The Divine Force No Longer Has Denuvo DRM On Steam



Story Highlights

  • Square Enix has silently removed the contentious anti-tampering Denuvo DRM from Star Ocean: The Divine Force in a new update, as it is not mentioned anymore on Steam.
  • It was credited with causing many issues in the game after it launched, causing fans to react negatively to its inclusion. Moreover, no patch notes were issued with the update.
  • Denuvo has been in murky waters in the gaming industry because many titles launching with it have been attributed to running poorly, even on high-end rigs.
  • The studio has not officially discussed the new update, and it is unclear whether the game’s performance has improved.

It seems like Square Enix has silently removed the anti-tampering Denuvo DRM software from Star Ocean: The Divine Force. There is no mention of the tech anywhere on the Steam page anymore, and many users have noted its absence on various forums. The game has only been out for around six months, and the anti-cheat tech has been slashed rather quickly from it. It is a surprising turn of events and has resulted in fans celebrating the news.

Star Ocean: The Divine Force’s launch was a controversial one, with Denuvo tech deterring the game’s performance and leading to a lot of technical issues. It is an anti-cheat tech software that runs in the back end while the user plays the game, which was accused of causing frequent lag spikes and FPS drops in Star Ocean: The Divine Force on Steam despite the game featuring relatively simple visuals and system requirements.

Hence, the entry now harbors “mixed” reviews, with fans loving the JRPG’s PlayStation 2’s era combat, exploration, and gameplay but disliking the visuals, bugs, enemy AI, character models, and more. The addition of the anti-cheat software played a big role in earning a lot of disdain from the fans, which seemingly also led to the game freezing or crashing due to online verification after every 24 hours.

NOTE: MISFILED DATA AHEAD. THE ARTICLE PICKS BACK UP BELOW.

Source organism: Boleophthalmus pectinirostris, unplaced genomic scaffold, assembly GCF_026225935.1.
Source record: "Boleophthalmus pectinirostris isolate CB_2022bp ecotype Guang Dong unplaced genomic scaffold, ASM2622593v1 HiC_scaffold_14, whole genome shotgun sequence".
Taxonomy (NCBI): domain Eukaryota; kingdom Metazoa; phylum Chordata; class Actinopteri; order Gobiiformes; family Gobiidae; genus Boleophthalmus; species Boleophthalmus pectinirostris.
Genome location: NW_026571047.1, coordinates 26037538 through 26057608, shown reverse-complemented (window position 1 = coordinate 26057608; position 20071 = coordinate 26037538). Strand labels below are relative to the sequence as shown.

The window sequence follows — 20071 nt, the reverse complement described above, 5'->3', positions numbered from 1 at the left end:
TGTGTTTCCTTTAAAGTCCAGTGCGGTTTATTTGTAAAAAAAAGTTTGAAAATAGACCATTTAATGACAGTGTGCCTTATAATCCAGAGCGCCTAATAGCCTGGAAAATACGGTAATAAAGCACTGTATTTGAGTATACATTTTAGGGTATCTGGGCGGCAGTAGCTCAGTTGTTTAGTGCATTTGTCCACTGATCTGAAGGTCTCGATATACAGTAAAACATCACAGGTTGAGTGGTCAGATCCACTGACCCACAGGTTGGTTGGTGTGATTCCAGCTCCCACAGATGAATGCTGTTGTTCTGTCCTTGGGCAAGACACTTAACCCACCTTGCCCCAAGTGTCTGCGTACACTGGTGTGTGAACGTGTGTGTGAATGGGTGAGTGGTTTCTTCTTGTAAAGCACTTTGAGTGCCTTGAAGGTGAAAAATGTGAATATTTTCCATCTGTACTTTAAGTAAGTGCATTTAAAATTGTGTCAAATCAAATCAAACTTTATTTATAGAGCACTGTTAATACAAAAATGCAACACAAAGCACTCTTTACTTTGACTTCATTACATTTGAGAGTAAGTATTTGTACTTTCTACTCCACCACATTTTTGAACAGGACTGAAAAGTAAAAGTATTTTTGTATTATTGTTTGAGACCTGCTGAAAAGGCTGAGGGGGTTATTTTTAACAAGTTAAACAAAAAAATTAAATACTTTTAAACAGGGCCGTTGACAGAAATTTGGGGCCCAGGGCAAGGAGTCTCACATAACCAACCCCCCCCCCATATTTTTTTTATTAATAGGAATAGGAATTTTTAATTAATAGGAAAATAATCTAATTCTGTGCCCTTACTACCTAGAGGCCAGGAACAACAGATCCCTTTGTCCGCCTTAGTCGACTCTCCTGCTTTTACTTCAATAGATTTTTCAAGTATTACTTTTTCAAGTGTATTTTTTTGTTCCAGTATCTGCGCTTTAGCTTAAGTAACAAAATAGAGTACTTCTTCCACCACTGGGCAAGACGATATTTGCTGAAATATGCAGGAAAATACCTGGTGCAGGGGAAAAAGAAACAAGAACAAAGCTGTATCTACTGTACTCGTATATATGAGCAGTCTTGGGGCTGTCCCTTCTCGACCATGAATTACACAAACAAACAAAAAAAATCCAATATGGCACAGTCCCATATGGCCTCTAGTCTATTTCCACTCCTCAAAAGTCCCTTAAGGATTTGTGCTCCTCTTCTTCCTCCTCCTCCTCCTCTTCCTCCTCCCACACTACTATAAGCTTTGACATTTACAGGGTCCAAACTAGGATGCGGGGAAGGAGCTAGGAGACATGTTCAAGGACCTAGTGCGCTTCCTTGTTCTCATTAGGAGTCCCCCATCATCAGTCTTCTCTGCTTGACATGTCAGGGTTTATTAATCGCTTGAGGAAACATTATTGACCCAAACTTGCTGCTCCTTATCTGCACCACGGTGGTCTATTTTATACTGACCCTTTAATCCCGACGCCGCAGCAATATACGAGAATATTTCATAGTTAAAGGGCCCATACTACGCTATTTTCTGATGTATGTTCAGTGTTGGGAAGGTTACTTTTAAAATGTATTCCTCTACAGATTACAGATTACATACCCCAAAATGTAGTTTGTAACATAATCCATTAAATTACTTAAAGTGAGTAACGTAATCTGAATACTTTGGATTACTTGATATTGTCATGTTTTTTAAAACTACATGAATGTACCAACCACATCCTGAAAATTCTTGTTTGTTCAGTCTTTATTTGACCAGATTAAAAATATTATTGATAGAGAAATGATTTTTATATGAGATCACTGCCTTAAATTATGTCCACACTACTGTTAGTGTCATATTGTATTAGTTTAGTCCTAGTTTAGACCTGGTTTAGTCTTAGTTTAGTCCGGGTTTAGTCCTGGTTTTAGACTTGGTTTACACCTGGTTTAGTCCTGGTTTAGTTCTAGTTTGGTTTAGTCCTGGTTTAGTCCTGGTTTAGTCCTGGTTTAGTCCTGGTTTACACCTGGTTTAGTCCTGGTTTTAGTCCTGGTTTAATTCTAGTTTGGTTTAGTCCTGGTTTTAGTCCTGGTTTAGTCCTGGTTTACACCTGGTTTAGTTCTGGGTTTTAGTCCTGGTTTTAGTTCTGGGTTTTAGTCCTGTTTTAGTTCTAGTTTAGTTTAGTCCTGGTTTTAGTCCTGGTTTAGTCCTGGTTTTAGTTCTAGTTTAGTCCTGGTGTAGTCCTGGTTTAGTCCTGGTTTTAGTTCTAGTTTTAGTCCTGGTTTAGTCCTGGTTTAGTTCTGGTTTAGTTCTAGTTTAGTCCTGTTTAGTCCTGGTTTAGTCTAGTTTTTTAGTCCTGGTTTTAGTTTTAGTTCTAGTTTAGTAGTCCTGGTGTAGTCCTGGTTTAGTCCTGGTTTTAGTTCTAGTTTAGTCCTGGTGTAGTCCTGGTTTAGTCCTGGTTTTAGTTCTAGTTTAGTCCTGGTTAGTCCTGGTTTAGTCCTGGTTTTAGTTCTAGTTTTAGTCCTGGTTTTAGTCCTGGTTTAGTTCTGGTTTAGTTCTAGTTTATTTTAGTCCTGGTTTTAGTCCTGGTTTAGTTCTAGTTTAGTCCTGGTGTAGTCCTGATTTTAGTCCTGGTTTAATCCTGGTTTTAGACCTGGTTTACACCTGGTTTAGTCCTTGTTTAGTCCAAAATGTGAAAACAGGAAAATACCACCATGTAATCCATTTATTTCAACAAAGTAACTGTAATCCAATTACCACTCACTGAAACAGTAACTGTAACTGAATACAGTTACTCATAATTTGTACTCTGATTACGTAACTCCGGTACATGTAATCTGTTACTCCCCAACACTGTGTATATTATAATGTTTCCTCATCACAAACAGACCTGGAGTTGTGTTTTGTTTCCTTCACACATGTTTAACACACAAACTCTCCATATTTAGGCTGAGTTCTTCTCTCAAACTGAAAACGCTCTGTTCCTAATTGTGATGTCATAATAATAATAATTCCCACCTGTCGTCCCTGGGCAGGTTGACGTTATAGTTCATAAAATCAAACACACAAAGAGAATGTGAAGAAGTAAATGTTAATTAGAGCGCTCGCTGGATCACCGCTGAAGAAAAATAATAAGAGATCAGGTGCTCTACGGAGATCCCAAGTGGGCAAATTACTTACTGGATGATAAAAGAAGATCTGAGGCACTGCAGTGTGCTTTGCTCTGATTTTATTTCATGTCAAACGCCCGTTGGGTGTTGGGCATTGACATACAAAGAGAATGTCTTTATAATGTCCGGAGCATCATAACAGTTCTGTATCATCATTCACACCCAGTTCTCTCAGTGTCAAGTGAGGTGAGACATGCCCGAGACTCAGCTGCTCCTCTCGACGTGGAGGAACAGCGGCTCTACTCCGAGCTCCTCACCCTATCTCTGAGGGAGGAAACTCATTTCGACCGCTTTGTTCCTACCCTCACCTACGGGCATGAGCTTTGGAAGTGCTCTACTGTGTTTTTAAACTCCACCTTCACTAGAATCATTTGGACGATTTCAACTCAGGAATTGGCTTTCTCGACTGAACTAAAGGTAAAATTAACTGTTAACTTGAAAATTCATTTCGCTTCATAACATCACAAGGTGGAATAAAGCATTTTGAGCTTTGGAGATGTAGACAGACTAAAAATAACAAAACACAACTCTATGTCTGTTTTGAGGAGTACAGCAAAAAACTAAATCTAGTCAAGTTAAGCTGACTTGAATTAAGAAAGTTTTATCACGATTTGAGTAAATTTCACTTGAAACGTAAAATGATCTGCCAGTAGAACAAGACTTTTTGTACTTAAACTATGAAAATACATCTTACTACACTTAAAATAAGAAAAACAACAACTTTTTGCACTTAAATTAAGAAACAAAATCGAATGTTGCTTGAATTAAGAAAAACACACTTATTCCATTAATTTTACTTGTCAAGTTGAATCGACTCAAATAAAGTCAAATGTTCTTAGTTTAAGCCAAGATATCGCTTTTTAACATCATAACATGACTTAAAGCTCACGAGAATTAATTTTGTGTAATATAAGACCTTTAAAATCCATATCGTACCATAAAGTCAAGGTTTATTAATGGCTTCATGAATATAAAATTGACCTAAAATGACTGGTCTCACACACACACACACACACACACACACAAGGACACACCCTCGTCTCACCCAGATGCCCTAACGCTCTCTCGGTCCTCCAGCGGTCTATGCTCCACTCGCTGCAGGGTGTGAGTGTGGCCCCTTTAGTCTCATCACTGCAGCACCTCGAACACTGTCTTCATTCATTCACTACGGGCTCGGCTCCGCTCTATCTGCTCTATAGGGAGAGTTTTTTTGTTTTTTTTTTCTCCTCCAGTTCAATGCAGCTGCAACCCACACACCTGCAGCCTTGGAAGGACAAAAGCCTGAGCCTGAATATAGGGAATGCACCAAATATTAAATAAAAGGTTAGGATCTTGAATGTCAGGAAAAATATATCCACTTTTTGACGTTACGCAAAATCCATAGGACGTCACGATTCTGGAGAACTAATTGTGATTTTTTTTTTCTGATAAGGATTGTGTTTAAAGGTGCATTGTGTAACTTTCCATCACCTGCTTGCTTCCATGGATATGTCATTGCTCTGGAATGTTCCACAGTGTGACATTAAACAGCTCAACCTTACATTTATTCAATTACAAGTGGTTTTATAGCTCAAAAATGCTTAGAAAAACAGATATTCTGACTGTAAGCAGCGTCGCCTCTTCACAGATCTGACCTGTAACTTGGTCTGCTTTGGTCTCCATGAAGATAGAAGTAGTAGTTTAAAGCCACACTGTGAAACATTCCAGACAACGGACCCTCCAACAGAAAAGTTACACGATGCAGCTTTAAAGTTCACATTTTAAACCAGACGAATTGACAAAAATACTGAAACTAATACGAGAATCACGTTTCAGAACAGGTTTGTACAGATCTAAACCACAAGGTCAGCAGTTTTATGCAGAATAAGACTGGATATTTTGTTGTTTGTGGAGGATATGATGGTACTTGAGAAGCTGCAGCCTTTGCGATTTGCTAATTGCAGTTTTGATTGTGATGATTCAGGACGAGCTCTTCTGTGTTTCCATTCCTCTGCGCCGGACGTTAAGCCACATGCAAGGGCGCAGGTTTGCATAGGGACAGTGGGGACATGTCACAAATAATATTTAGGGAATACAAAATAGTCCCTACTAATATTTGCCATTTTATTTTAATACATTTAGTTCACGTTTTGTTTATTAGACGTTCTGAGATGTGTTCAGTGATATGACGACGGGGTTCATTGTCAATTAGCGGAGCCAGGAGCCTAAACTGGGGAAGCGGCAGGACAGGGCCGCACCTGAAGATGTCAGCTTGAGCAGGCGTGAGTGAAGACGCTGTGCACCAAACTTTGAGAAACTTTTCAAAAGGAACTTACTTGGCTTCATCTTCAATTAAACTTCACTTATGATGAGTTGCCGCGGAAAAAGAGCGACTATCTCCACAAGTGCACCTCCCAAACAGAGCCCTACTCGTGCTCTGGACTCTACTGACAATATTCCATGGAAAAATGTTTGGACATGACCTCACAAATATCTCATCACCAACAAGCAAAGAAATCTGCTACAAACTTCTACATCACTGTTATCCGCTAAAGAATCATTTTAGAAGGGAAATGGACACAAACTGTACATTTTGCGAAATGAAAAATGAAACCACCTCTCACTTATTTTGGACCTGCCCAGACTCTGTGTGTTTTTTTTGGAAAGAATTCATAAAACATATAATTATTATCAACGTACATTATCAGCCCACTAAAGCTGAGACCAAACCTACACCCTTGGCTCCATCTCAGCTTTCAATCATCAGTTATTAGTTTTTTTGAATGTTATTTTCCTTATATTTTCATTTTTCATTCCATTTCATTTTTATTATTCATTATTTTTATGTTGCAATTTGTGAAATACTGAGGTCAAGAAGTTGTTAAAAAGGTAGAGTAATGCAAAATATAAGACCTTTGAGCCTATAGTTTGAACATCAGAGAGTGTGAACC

Star Ocean: The Divine Force has seen the removal of DRM earlier than anticipated. It has likely been wiped off the Steam version because of the negative backlash the game and team faced, and the anti-piracy software is no longer necessary. It is also possible that Denuvo has become somewhat of a subscription service, where devs are compelled to remove it instead of paying indefinitely after a certain time passes.

In recent gaming trends, developers tend to remove the anti-tampering Denuvo DRM software after a specific time period elapses. Many AAA and other large-scale titles usually release with the anti-cheat included to curb the initial piracy wave to ensure the sales of the game are not hindered, but it is taken out after a year or so in most games, yet not all.

For instance, the notable Resident Evil Village also recently saw the removal of the anti-tampering Denuvo software on the Steam version. Capcom also kept quiet about its disposal, but fans celebrated the occasion because the technology was notorious for massively reducing the game’s performance upon launch.

Many other recent franchises have recently dumped the Denuvo anti-cheat, including Resident Evil 2, Resident Evil 3, Monster Hunter World, Devil May Cry 5, and Tiny Tina’s Wonderlands. Regardless, some titles have not taken it out even though many years have passed. Warner Bros has removed Deunvo from some of its recent titles but not from older releases.

Square Enix has not officially addressed the update thus far, leaving fans wondering why Denuvo was removed from Star Ocean: The Divine Force. Despite its fair share of issues, the title was a success in its own right, and fans of the series purchased a slew of copies to relive the nostalgia on the PC version. It remains to be proven whether removing Denuvo has improved the performance of the game. 

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